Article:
Many a newly sober person exclaims with surprise, "I'm sober and they still don't trust me!" Well, trust takes time, and the truth, if we look at it, is that we have made more than a few promises in the past to take control of our drinking or using. Good resolve is followed by a period of relative sobriety, followed by perhaps an even worse episode of relapse...Of course they are cynical!
Giving Them Time and Space to Heal
Usually, by the time we finally decide to do something about our drinking or using, the people who love us have been through the ringer due to our behaviors. If they are still hanging in there with us, they may really want us to get sober, but may also be afraid to trust that it is really going to happen.
We spent a lot of time breaking their trust. They spent a lot of time worrying about us. That behavior becomes a lifestyle of its own. It takes time and patience for the family to realize that we are serious this time, and for the family to recover from the past hurts. We cannot push the river, as they say. We have to let time and our actions heal the wounds and distrust.
If they are interested, it may be helpful to provide them with information about our addiction and about our plan for recovery. Let them know that we really have a plan of action this time. If you are going to meetings, you can suggest that they go with you to open meetings or that they get involved with meetings for those living with the addicts or alcoholics. Tell them that you would like to work with them on our relationships, but be sure they understand that for a while, you may have to just focus on recovery. Also, you might suggest going to therapy together at some point.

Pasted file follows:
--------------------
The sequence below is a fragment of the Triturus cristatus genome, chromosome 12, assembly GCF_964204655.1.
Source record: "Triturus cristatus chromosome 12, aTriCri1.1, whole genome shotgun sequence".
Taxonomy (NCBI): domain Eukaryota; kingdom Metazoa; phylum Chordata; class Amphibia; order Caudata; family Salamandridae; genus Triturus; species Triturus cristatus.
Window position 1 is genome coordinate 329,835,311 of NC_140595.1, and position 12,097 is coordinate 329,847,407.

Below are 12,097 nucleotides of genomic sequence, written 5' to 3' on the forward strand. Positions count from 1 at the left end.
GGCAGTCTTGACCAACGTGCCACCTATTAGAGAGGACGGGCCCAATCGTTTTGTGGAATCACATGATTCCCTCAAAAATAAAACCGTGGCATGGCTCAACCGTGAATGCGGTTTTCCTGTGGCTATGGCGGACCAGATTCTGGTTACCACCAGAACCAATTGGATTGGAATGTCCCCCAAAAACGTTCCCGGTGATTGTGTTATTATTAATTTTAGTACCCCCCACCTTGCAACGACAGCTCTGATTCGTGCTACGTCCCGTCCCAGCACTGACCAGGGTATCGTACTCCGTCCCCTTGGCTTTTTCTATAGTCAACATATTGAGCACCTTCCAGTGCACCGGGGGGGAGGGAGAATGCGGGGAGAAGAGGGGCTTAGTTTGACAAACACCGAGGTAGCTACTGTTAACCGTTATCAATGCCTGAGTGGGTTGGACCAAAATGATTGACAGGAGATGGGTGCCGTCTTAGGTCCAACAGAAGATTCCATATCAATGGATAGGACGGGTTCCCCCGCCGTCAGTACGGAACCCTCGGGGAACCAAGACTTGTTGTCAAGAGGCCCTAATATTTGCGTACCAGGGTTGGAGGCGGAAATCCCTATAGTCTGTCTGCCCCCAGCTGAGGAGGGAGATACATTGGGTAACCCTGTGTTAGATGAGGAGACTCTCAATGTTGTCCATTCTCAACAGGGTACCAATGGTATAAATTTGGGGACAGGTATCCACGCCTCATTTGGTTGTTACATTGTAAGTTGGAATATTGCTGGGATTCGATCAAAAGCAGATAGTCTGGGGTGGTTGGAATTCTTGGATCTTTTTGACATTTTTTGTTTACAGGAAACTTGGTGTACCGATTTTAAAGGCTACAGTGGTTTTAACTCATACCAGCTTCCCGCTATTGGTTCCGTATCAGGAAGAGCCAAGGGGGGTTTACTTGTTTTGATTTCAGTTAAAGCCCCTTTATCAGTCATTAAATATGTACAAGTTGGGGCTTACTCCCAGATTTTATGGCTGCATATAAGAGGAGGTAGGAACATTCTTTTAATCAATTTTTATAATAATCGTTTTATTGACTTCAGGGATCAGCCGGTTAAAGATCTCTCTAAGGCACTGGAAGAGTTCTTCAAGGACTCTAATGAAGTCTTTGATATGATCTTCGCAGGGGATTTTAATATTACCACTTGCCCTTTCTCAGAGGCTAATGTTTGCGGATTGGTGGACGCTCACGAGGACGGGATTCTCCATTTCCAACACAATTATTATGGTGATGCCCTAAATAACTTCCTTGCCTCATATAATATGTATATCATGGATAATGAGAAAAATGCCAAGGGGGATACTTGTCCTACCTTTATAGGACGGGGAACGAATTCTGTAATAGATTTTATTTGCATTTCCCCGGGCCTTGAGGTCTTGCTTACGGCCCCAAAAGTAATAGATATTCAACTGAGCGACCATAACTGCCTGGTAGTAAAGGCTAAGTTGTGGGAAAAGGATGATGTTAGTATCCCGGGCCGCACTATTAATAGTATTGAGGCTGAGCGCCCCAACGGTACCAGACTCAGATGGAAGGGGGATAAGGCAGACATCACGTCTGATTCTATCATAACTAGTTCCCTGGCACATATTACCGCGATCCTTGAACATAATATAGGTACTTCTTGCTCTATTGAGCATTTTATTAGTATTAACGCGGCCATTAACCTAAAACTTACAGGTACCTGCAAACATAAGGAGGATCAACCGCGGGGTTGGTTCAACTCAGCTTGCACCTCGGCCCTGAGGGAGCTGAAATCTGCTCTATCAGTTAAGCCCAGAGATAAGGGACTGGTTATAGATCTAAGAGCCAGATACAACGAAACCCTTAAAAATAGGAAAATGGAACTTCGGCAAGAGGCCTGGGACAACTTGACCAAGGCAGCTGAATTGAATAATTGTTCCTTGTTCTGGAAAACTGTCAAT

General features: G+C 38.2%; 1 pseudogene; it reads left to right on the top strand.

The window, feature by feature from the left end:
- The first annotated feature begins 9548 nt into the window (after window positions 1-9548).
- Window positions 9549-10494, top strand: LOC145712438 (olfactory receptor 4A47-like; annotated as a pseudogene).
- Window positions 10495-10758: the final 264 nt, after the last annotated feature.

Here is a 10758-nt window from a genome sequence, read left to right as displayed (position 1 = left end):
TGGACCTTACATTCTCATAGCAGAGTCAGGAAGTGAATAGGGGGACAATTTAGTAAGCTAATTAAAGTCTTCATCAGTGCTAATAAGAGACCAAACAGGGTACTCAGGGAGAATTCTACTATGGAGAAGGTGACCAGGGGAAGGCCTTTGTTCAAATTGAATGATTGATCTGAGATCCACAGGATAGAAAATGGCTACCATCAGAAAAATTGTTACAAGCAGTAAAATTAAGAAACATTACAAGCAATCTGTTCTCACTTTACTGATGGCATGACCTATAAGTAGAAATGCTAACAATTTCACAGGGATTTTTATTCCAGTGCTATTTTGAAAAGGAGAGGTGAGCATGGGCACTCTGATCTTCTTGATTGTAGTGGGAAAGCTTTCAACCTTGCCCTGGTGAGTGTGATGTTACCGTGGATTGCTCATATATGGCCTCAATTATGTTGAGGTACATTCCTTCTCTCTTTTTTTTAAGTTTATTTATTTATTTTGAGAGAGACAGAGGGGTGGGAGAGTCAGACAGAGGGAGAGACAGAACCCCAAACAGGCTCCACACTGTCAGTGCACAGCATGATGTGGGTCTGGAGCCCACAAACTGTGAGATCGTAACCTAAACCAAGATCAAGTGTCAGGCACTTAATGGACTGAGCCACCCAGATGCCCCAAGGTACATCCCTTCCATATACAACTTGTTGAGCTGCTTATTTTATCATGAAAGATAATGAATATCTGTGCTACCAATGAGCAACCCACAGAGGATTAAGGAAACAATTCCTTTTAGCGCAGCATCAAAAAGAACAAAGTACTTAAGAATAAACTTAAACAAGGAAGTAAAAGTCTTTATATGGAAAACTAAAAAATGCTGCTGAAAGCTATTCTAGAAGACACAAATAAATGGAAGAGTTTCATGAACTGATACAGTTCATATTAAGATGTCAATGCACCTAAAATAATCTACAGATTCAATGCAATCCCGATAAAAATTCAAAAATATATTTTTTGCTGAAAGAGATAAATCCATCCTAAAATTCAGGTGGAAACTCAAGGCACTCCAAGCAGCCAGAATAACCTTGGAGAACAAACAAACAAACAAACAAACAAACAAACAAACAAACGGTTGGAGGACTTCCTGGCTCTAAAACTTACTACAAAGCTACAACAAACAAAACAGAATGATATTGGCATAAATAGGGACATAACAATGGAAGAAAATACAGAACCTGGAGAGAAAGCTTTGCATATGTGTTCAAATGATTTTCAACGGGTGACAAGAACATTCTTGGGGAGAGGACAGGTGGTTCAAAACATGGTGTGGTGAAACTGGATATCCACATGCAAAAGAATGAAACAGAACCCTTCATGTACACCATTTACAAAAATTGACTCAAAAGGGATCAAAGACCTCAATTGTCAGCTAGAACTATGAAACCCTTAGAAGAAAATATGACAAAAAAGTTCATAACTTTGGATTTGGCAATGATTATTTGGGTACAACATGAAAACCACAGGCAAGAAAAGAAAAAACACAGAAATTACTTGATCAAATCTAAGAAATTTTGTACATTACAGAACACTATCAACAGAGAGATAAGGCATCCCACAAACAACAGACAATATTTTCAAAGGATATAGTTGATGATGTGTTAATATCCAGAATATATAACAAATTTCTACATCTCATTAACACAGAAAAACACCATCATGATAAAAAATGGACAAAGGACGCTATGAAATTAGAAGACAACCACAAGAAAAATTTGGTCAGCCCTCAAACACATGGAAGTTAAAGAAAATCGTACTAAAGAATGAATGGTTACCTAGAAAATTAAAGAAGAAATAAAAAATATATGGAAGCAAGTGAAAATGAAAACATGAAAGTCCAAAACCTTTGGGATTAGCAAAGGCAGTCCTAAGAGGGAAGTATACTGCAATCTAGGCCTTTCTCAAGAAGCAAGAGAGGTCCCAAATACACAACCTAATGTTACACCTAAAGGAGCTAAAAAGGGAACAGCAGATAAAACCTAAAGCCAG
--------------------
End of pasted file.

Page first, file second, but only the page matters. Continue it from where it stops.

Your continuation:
Actions Speak Louder Than Words
The long and the short of it is that we must continue to work on our recovery and leave our loved ones to their own process of healing. If we continue to live a sober life and continue to work on becoming the person we were meant to be, eventually, our actions will convince them more than our promises ever could.
P. G. McGraw* is a 30+ year sober alcoholic, writer, blogger and "joyfully rebellious heretic and mystic." She enjoys learning about Eastern and indigenous religions and applying that knowledge to her spiritual recovery. A former attorney, McGraw has a certificate as a chemical dependency counselor assistant and has worked as a sponsor, helping many people in the recovery process over the years. "P.G. McGraw" is a pseudonym.